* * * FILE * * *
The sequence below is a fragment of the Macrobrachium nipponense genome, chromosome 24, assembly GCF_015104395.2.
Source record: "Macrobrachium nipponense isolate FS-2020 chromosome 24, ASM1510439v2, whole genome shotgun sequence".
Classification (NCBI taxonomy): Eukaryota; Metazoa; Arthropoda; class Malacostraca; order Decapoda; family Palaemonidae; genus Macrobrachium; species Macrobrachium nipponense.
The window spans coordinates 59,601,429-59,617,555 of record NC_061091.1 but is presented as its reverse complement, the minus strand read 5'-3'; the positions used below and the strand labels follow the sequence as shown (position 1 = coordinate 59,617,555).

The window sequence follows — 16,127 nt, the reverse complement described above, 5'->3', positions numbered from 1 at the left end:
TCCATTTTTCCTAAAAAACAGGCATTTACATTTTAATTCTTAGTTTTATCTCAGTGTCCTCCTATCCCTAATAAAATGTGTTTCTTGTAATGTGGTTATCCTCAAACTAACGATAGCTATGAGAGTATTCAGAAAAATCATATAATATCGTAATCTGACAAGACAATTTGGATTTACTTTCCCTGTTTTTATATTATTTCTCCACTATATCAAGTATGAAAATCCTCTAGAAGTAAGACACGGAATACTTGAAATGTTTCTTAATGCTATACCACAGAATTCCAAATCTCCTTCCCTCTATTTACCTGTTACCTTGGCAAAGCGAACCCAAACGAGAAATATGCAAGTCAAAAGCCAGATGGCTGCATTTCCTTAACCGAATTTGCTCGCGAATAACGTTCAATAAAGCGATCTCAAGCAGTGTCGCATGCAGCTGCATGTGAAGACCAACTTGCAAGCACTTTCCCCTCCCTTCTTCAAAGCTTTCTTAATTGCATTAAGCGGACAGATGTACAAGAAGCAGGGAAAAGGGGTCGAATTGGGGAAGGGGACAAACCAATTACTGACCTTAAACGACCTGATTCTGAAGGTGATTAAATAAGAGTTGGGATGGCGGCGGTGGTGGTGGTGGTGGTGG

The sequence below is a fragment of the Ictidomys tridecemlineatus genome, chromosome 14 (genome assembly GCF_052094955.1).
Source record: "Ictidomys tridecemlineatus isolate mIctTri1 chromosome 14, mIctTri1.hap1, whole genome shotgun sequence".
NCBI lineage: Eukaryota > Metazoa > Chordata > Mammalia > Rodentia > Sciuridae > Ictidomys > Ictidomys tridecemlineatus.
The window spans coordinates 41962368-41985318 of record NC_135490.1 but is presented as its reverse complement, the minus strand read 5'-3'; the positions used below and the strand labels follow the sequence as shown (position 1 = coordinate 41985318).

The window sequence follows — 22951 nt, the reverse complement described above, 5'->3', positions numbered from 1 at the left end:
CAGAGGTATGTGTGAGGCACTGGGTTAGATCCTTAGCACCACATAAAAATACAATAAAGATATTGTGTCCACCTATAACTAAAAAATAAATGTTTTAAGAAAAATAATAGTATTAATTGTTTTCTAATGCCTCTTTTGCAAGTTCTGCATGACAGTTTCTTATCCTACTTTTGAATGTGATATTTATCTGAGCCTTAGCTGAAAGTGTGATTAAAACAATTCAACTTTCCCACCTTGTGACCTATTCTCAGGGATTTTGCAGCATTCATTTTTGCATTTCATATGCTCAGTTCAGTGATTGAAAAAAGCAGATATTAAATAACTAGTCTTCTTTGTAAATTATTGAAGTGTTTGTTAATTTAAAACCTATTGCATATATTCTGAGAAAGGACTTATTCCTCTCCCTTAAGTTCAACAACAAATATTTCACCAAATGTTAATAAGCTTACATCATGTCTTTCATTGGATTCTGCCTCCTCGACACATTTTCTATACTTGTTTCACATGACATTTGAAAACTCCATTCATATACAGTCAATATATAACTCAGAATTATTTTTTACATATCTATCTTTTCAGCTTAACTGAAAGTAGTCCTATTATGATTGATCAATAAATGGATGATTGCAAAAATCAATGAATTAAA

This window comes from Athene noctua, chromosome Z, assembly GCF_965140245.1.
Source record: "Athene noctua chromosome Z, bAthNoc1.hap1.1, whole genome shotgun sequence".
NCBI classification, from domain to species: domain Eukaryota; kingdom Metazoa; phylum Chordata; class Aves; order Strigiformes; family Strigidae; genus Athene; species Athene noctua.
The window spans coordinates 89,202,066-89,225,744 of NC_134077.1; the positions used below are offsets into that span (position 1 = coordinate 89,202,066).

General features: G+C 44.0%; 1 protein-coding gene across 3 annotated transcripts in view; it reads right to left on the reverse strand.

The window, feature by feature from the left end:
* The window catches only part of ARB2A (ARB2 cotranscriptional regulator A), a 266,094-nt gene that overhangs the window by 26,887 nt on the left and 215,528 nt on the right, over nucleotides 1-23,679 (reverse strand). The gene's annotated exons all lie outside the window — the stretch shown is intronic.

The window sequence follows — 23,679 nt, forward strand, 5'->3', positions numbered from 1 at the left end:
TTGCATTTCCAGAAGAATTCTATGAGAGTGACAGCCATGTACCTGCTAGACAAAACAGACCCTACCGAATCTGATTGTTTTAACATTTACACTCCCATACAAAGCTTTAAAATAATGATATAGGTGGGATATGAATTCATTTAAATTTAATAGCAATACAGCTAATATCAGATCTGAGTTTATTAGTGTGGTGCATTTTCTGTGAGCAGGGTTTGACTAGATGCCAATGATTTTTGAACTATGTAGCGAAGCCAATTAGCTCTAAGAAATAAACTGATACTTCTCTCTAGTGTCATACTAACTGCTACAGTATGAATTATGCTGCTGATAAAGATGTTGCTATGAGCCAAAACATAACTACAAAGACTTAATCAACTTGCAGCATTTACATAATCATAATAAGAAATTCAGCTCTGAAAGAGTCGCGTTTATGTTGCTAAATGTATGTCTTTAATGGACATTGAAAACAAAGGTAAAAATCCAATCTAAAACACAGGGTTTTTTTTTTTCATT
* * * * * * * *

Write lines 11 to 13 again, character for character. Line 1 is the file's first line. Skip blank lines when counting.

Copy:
The window sequence follows — 22951 nt, the reverse complement described above, 5'->3', positions numbered from 1 at the left end:
CAGAGGTATGTGTGAGGCACTGGGTTAGATCCTTAGCACCACATAAAAATACAATAAAGATATTGTGTCCACCTATAACTAAAAAATAAATGTTTTAAGAAAAATAATAGTATTAATTGTTTTCTAATGCCTCTTTTGCAAGTTCTGCATGACAGTTTCTTATCCTACTTTTGAATGTGATATTTATCTGAGCCTTAGCTGAAAGTGTGATTAAAACAATTCAACTTTCCCACCTTGTGACCTATTCTCAGGGATTTTGCAGCATTCATTTTTGCATTTCATATGCTCAGTTCAGTGATTGAAAAAAGCAGATATTAAATAACTAGTCTTCTTTGTAAATTATTGAAGTGTTTGTTAATTTAAAACCTATTGCATATATTCTGAGAAAGGACTTATTCCTCTCCCTTAAGTTCAACAACAAATATTTCACCAAATGTTAATAAGCTTACATCATGTCTTTCATTGGATTCTGCCTCCTCGACACATTTTCTATACTTGTTTCACATGACATTTGAAAACTCCATTCATATACAGTCAATATATAACTCAGAATTATTTTTTACATATCTATCTTTTCAGCTTAACTGAAAGTAGTCCTATTATGATTGATCAATAAATGGATGATTGCAAAAATCAATGAATTAAA

This window comes from Athene noctua, chromosome Z, assembly GCF_965140245.1.